New York

Permits: New York does not require permits for groundwater withdrawals used for private purposes. A permit is required to install or expand a public water supply, although exemptions exist for some municipal and county systems.

Registration: Facilities planning to withdraw an average of 100,000 gallons of water per day in a consecutive 30-day period must register with the New York Department of Conservation.

Reporting: Facilities that withdraw more than an average of two million gallons per day in a consecutive 30-day period must report to the state any new or increased operating capacity, as well as the average monthly and annual rates of discharge or return flow.

Pennsylvania

Permits: Pennsylvania does not require permits for most groundwater withdrawals. A permit is required in the five-county region designated as the "Southeastern Pennsylvania Ground Water Protected Area" if a well system withdraws an average of more than 10,000 gallons per day over a 30-day period. A permit is also required in the Susquehanna River Basin for groundwater withdrawals that exceed an average of 100,000 gallons per day for any consecutive 30-day period.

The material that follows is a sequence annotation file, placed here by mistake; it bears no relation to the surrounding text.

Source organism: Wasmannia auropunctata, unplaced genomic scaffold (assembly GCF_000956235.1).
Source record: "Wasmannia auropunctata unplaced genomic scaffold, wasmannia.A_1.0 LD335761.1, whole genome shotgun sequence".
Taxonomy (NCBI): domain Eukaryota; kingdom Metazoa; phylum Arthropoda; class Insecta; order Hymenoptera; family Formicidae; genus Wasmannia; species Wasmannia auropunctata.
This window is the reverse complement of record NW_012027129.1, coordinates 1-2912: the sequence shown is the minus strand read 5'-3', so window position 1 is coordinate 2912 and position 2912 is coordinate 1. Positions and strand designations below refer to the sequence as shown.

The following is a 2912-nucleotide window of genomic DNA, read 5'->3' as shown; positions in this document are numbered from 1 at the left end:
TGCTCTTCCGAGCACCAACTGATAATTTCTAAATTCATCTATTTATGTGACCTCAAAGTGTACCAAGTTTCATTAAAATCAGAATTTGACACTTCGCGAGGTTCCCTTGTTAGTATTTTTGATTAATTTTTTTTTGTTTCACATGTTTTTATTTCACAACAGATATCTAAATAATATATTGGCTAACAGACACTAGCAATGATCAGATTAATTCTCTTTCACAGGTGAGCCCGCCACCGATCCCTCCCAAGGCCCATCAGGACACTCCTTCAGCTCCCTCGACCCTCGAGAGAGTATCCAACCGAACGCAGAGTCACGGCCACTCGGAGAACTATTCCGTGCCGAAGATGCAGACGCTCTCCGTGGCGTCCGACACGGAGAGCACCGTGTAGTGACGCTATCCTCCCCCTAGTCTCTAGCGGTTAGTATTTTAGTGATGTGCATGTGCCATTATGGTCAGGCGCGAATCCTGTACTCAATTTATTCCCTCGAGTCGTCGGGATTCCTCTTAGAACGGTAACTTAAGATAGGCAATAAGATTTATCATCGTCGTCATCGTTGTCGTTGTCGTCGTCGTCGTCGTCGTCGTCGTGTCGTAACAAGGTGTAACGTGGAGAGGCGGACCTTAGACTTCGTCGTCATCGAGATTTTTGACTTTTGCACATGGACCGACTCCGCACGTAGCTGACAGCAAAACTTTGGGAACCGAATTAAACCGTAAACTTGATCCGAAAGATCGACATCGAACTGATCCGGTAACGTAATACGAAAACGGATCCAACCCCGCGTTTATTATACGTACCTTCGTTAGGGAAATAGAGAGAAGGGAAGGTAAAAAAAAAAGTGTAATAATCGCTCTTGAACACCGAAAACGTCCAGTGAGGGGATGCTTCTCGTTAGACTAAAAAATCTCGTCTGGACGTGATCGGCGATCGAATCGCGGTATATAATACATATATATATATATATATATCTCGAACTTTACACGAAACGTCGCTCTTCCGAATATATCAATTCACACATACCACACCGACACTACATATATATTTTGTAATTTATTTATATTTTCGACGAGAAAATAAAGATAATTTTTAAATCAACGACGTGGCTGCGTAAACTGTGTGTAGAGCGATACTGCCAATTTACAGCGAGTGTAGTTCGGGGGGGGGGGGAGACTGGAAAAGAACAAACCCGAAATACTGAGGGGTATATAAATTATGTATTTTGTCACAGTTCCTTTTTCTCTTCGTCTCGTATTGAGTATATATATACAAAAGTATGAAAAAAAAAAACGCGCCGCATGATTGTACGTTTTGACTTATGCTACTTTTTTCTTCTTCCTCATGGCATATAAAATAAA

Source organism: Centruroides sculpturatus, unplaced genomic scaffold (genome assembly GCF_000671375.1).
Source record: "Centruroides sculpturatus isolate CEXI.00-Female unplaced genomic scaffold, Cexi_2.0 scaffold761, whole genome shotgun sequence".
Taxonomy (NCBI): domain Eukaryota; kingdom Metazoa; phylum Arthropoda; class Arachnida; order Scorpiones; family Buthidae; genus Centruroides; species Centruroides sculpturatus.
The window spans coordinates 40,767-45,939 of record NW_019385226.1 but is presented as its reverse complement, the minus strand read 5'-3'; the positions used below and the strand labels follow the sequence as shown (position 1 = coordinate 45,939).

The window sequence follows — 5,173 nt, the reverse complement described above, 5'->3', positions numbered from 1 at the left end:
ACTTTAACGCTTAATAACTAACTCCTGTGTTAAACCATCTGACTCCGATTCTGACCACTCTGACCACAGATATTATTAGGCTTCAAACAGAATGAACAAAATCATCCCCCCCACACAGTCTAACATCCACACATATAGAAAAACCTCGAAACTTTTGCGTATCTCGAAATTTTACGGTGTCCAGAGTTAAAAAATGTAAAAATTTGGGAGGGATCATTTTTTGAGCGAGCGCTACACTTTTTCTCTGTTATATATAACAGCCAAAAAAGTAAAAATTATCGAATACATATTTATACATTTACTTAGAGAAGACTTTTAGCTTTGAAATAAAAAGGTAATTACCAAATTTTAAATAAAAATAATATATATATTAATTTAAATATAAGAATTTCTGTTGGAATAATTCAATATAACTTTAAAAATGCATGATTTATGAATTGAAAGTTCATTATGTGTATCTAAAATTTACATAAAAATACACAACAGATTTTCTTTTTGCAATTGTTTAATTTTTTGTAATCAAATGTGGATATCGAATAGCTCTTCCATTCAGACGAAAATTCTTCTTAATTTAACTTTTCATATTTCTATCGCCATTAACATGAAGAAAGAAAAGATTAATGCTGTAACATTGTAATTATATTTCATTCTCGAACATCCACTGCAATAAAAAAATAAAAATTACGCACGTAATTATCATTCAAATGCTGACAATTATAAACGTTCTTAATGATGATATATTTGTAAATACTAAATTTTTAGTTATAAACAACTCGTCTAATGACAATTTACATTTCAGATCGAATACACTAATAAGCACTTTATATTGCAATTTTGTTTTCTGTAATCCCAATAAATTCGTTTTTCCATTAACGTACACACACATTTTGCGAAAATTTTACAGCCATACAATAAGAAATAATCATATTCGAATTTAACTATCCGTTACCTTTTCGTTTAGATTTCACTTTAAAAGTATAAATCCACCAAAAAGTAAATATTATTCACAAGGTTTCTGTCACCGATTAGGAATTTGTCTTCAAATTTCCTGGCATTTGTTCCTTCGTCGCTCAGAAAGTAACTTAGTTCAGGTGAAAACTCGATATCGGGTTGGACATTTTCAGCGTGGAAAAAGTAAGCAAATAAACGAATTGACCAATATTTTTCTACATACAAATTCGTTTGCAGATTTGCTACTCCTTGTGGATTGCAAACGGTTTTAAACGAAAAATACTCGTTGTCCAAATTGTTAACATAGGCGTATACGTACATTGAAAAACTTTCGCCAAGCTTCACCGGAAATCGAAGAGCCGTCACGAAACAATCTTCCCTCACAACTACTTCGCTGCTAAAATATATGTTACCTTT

Registration: Registration with the state is required for all public water agencies, hydropower facilities and operations that withdraw or use more than 10,000 gallons per day over any 30-day period.

Reporting: Reports are required of facilities within the Delaware River Basin if groundwater withdrawals exceed 100,000 gallons per day during any 30-day period.

Wisconsin

Permits: Wisconsin requires approval from the state Department of Natural Resources to construct a "high-capacity well," defined as a well that, together with all other wells on the same property, has a capacity of withdrawing more than 100,000 gallons of groundwater per day.